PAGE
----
People often compare dogs to children, and there are definitely similarities. Just like children, dogs always seem to find ways to hurt themselves no matter how diligent you are in watching them. Here are 5 of the most common dog injuries.
Ingesting Foreign Objects
Dogs are notorious for destroying shoes and chewing up the furniture. Lucky for dogs, their bodies are amazing and they can often pass whatever it is they try to eat, but occasionally that isn’t the case. That is where the vet comes in handy.
“You name it – if a dog can fit it in its mouth, it’s been eaten, swallowed, and then removed by a veterinarian,” says Jules Benson, BVSc, MRCVS, vice president of veterinary services for Petplan.
It seems like cars are dogs worst enemy. Very few dogs don’t feel the need to chase down a passing car. Perhaps those few have realized the danger that comes with chasing a large moving object down the road.
If you see a dog that you think has been hit by a car, wrap it in something soft like a towel to help stabilize it then get it to a vet as soon as possible. Many car injuries are internal so you won’t be aware of what the problem is without specialized help.
Because dogs are always trying to eat everything they run the risk of swallowing something that is poisonous to them. Potentially poisonous substances can be plants, human medicine, household chemicals, and even some common human foods.
If it wasn’t originally meant for your dog then they probably shouldn’t eat it. If you think your dog might have eaten something poisonous then call a pet poison control helpline. They will be able to tell you what to do next.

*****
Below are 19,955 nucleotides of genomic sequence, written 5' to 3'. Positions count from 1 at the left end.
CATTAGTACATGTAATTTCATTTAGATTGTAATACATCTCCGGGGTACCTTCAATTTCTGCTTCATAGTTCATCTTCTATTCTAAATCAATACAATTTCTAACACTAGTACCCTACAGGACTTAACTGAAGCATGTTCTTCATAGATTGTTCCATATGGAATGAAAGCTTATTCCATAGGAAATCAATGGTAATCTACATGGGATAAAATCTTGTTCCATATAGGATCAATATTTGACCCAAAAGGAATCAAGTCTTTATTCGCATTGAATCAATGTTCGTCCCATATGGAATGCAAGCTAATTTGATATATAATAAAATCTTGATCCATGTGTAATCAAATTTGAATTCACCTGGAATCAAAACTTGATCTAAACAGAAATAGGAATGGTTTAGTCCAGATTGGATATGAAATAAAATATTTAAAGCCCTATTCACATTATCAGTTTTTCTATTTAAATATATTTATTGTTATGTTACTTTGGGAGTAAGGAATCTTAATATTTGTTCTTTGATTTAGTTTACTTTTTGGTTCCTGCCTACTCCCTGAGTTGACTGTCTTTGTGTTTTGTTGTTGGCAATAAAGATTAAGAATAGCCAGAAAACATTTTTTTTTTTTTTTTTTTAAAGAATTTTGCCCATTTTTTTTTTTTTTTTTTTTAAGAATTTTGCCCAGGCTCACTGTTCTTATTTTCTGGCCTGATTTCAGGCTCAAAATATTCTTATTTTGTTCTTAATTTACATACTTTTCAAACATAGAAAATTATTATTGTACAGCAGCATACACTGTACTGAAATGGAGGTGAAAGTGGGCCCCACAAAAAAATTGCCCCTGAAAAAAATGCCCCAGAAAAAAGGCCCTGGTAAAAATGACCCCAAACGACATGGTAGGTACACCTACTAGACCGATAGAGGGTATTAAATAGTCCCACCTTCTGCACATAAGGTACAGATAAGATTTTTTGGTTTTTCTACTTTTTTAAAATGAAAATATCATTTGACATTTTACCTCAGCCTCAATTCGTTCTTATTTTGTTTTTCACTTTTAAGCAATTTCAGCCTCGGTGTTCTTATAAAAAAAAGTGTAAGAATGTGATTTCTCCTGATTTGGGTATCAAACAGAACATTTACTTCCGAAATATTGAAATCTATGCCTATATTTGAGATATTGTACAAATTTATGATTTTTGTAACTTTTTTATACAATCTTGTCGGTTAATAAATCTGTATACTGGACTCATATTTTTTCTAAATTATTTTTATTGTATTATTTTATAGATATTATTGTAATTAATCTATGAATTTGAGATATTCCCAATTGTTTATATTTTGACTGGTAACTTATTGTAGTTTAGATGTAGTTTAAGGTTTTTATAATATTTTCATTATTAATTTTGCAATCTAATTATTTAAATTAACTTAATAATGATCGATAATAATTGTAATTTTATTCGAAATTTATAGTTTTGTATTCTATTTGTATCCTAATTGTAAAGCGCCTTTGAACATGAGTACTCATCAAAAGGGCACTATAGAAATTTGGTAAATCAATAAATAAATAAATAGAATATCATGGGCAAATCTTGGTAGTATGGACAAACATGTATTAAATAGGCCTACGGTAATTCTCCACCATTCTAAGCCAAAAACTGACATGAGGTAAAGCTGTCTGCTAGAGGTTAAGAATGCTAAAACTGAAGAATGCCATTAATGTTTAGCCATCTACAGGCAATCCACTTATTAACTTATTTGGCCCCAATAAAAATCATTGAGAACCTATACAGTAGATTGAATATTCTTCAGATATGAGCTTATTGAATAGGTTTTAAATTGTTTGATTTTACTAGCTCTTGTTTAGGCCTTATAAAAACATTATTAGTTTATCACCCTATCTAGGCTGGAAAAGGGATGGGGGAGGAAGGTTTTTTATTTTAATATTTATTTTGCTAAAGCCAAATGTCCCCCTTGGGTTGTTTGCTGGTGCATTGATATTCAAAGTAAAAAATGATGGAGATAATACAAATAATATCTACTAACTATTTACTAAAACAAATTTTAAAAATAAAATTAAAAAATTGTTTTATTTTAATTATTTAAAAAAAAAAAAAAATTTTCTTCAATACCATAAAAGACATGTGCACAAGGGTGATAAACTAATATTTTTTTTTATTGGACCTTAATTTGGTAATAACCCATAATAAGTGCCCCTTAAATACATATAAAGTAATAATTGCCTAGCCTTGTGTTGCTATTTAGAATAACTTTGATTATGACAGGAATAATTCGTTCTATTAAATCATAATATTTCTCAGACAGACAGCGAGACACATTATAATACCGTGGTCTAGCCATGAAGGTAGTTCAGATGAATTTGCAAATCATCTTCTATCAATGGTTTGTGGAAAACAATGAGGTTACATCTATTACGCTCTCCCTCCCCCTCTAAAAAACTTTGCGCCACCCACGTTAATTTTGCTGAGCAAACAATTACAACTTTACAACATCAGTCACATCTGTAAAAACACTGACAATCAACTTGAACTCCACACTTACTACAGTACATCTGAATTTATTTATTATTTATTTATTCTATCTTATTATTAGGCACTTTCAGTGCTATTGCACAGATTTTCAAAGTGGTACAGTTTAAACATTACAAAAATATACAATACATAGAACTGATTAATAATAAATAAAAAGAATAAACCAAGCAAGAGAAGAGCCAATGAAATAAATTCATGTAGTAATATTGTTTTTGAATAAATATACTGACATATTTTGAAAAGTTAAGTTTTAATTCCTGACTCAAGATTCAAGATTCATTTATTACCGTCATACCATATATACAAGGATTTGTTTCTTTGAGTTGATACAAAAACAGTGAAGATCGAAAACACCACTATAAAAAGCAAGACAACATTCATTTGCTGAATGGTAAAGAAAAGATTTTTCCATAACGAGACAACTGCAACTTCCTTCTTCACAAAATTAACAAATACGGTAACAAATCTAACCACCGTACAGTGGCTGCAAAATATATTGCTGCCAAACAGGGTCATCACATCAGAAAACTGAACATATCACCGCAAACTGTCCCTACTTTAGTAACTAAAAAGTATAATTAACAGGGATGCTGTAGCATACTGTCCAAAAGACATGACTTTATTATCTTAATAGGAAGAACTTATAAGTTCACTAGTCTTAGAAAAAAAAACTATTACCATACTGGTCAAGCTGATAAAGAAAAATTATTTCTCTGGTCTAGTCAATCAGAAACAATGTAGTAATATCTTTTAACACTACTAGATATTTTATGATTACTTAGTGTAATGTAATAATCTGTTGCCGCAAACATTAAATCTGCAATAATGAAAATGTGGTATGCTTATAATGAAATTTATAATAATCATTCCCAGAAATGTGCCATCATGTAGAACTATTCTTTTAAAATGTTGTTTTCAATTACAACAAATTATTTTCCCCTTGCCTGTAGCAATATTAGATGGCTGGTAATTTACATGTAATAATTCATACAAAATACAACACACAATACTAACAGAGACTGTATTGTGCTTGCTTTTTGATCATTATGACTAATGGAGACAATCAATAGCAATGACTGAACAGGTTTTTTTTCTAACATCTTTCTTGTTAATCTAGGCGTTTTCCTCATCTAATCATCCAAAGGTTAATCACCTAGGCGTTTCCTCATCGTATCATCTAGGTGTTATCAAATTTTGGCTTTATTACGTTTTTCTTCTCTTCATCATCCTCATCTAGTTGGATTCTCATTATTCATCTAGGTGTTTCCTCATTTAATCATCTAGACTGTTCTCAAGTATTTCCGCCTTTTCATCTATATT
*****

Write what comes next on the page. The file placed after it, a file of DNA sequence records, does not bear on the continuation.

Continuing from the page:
ACL injuries in dogs are relatively common. When the ACL breaks, the joint becomes unstable and painful and if it isn’t treated your dog will develop severe, debilitating arthritis. There are two major ways that the ACL will break.
- The first usually occurs in active dogs. If their ACL becomes traumatized it can break. The trauma could be a misstep, fall, twist, or sudden wrench.
- The second is the ACL failing because of degeneration. This usually happens in middle-aged, overweight dogs.
Dogs tend to lead with their head when they play, because of this they are susceptible to eye trauma. This could be from being poked, jabbed, or scratched. Eye trauma can range from a mild scratch to a severe rupture. If your dog is blinking rapidly, tearing excessively, or doesn’t want you near their eye, then you should take them in to get checked by their vet.
It’s always good to have a game plan if anything happens to your dog. Know who you will call for help or where you will take them. As a pet owner, it is your responsibility to care for them. They can’t call the vet. They are counting on you to stay informed and take care of their needs.